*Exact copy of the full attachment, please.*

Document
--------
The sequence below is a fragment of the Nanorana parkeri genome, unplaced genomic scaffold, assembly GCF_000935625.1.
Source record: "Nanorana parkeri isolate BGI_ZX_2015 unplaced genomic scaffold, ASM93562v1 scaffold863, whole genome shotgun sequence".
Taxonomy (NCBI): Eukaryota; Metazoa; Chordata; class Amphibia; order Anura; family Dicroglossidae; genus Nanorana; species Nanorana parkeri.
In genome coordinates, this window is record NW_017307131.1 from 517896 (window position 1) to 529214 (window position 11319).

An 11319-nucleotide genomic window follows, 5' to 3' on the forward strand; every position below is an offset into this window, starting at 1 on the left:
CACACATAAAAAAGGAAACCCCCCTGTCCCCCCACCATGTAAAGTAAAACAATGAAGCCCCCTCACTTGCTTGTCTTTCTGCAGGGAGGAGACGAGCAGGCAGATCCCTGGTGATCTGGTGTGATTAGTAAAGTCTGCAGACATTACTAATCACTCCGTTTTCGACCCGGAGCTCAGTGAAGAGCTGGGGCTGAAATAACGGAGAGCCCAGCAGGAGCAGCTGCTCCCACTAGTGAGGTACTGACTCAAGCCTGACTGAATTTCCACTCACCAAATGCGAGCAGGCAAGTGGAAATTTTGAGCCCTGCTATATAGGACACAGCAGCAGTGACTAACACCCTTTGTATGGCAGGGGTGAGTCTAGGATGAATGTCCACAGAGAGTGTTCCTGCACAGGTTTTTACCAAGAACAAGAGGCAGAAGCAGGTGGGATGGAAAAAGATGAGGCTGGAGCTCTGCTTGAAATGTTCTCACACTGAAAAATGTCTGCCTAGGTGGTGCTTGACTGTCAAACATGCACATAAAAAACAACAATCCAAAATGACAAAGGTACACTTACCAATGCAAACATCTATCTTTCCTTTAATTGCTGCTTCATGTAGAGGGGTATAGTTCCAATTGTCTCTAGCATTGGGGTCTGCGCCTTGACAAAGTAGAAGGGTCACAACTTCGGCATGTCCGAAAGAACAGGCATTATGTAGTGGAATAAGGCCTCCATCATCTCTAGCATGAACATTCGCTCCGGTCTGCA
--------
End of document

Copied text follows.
The sequence below is a fragment of the Nanorana parkeri genome, unplaced genomic scaffold, assembly GCF_000935625.1.
Source record: "Nanorana parkeri isolate BGI_ZX_2015 unplaced genomic scaffold, ASM93562v1 scaffold863, whole genome shotgun sequence".
Taxonomy (NCBI): Eukaryota; Metazoa; Chordata; class Amphibia; order Anura; family Dicroglossidae; genus Nanorana; species Nanorana parkeri.
In genome coordinates, this window is record NW_017307131.1 from 517896 (window position 1) to 529214 (window position 11319).

An 11319-nucleotide genomic window follows, 5' to 3' on the forward strand; every position below is an offset into this window, starting at 1 on the left:
CACACATAAAAAAGGAAACCCCCCTGTCCCCCCACCATGTAAAGTAAAACAATGAAGCCCCCTCACTTGCTTGTCTTTCTGCAGGGAGGAGACGAGCAGGCAGATCCCTGGTGATCTGGTGTGATTAGTAAAGTCTGCAGACATTACTAATCACTCCGTTTTCGACCCGGAGCTCAGTGAAGAGCTGGGGCTGAAATAACGGAGAGCCCAGCAGGAGCAGCTGCTCCCACTAGTGAGGTACTGACTCAAGCCTGACTGAATTTCCACTCACCAAATGCGAGCAGGCAAGTGGAAATTTTGAGCCCTGCTATATAGGACACAGCAGCAGTGACTAACACCCTTTGTATGGCAGGGGTGAGTCTAGGATGAATGTCCACAGAGAGTGTTCCTGCACAGGTTTTTACCAAGAACAAGAGGCAGAAGCAGGTGGGATGGAAAAAGATGAGGCTGGAGCTCTGCTTGAAATGTTCTCACACTGAAAAATGTCTGCCTAGGTGGTGCTTGACTGTCAAACATGCACATAAAAAACAACAATCCAAAATGACAAAGGTACACTTACCAATGCAAACATCTATCTTTCCTTTAATTGCTGCTTCATGTAGAGGGGTATAGTTCCAATTGTCTCTAGCATTGGGGTCTGCGCCTTGACAAAGTAGAAGGGTCACAACTTCGGCATGTCCGAAAGAACAGGCATTATGTAGTGGAATAAGGCCTCCATCATCTCTAGCATGAACATTCGCTCCGGTCTGCA